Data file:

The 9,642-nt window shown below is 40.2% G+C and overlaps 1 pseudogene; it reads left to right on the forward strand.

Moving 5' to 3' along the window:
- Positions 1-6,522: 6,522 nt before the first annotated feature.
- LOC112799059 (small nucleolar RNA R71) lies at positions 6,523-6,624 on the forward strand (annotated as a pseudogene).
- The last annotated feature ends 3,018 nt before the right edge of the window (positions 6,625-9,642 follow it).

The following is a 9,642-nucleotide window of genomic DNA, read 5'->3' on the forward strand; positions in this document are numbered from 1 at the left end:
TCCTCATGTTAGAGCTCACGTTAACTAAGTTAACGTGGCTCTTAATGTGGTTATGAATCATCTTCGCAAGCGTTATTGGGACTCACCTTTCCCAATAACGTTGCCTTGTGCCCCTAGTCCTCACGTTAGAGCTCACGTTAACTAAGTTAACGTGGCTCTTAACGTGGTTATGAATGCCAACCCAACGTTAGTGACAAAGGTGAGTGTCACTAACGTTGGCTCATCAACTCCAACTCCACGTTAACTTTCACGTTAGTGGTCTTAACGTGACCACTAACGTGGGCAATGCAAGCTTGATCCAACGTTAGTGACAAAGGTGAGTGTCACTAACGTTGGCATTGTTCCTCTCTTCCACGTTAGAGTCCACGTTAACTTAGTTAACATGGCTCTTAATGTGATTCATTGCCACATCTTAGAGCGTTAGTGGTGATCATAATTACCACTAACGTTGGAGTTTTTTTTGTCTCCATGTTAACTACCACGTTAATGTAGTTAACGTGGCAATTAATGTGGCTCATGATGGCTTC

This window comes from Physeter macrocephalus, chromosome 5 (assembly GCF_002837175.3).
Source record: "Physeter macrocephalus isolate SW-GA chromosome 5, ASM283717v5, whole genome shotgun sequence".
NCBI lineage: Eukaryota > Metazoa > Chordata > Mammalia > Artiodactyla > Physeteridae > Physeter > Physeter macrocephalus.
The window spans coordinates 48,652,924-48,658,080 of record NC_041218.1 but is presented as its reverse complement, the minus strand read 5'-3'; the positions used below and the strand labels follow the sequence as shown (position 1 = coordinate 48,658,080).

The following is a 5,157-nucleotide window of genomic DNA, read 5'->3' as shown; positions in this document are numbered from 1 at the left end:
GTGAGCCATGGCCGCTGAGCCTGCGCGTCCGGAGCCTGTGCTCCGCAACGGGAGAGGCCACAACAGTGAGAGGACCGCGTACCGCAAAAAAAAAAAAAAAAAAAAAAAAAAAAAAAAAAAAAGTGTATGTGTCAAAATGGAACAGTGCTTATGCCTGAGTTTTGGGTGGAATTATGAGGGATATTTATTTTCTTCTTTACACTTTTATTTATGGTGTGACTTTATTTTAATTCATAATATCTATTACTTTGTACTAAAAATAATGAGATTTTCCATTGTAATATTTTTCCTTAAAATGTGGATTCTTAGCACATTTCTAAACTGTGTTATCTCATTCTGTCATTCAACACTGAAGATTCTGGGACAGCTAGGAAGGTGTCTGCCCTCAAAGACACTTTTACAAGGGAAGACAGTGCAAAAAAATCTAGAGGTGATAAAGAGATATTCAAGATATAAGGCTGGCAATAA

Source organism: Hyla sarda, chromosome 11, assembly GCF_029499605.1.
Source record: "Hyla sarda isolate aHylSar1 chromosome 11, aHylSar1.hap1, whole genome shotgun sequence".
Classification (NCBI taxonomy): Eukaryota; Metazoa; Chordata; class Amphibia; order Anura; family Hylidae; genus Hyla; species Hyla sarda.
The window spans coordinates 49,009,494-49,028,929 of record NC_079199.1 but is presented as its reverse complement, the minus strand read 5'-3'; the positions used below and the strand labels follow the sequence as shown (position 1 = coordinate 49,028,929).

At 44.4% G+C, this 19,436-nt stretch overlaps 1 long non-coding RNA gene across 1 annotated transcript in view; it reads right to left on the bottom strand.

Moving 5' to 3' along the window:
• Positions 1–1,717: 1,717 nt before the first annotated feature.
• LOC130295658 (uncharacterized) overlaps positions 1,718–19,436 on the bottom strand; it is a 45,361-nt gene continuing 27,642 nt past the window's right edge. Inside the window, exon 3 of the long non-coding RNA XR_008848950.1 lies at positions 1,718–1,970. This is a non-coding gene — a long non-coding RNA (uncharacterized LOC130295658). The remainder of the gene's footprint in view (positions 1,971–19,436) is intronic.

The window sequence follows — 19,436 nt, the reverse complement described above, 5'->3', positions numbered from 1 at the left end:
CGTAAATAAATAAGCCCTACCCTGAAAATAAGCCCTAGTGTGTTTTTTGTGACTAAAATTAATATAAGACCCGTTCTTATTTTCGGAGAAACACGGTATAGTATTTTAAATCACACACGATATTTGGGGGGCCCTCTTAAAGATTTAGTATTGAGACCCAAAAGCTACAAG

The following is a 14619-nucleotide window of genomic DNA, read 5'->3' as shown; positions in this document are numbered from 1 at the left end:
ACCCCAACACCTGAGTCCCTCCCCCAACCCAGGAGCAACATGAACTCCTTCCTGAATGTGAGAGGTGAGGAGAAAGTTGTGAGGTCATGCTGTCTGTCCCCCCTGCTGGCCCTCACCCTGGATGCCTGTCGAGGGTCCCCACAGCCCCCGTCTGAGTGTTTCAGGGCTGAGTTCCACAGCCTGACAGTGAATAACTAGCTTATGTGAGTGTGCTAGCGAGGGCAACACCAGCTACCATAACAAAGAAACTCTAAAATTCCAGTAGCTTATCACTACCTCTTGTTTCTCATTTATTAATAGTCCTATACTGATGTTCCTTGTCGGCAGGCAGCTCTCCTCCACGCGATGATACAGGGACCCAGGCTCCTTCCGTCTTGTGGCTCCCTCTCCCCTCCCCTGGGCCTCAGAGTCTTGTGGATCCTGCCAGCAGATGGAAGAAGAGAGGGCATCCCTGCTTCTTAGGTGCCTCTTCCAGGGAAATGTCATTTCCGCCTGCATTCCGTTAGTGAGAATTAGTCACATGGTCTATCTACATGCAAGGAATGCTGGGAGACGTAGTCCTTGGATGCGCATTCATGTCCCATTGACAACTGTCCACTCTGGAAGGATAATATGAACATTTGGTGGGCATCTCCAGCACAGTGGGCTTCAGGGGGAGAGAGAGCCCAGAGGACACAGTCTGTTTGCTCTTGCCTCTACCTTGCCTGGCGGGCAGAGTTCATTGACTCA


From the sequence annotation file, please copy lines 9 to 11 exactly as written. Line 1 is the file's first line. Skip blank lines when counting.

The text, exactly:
Source record: "Physeter macrocephalus isolate SW-GA chromosome 5, ASM283717v5, whole genome shotgun sequence".
NCBI lineage: Eukaryota > Metazoa > Chordata > Mammalia > Artiodactyla > Physeteridae > Physeter > Physeter macrocephalus.
The window spans coordinates 48,652,924-48,658,080 of record NC_041218.1 but is presented as its reverse complement, the minus strand read 5'-3'; the positions used below and the strand labels follow the sequence as shown (position 1 = coordinate 48,658,080).